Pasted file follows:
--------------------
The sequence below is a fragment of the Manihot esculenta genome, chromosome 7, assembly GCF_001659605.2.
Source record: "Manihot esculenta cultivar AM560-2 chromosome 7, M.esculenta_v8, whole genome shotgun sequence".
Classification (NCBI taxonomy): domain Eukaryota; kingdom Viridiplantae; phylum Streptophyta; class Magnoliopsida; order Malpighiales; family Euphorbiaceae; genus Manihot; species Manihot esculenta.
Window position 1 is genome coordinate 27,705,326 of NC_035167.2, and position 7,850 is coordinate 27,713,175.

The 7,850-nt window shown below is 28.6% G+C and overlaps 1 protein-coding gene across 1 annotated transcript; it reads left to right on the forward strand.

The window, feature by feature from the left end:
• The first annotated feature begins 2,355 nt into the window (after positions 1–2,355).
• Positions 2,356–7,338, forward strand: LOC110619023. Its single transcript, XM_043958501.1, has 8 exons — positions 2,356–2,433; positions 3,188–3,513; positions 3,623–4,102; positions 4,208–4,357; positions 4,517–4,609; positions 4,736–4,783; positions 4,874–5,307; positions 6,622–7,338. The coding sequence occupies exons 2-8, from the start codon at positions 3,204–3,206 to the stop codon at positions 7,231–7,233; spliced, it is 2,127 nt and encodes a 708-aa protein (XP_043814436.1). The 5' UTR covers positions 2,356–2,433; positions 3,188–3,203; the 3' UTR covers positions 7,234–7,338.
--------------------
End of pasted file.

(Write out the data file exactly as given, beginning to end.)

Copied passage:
The sequence below is a fragment of the Manihot esculenta genome, chromosome 7, assembly GCF_001659605.2.
Source record: "Manihot esculenta cultivar AM560-2 chromosome 7, M.esculenta_v8, whole genome shotgun sequence".
Classification (NCBI taxonomy): domain Eukaryota; kingdom Viridiplantae; phylum Streptophyta; class Magnoliopsida; order Malpighiales; family Euphorbiaceae; genus Manihot; species Manihot esculenta.
Window position 1 is genome coordinate 27,705,326 of NC_035167.2, and position 7,850 is coordinate 27,713,175.

The 7,850-nt window shown below is 28.6% G+C and overlaps 1 protein-coding gene across 1 annotated transcript; it reads left to right on the forward strand.

The window, feature by feature from the left end:
• The first annotated feature begins 2,355 nt into the window (after positions 1–2,355).
• Positions 2,356–7,338, forward strand: LOC110619023. Its single transcript, XM_043958501.1, has 8 exons — positions 2,356–2,433; positions 3,188–3,513; positions 3,623–4,102; positions 4,208–4,357; positions 4,517–4,609; positions 4,736–4,783; positions 4,874–5,307; positions 6,622–7,338. The coding sequence occupies exons 2-8, from the start codon at positions 3,204–3,206 to the stop codon at positions 7,231–7,233; spliced, it is 2,127 nt and encodes a 708-aa protein (XP_043814436.1). The 5' UTR covers positions 2,356–2,433; positions 3,188–3,203; the 3' UTR covers positions 7,234–7,338.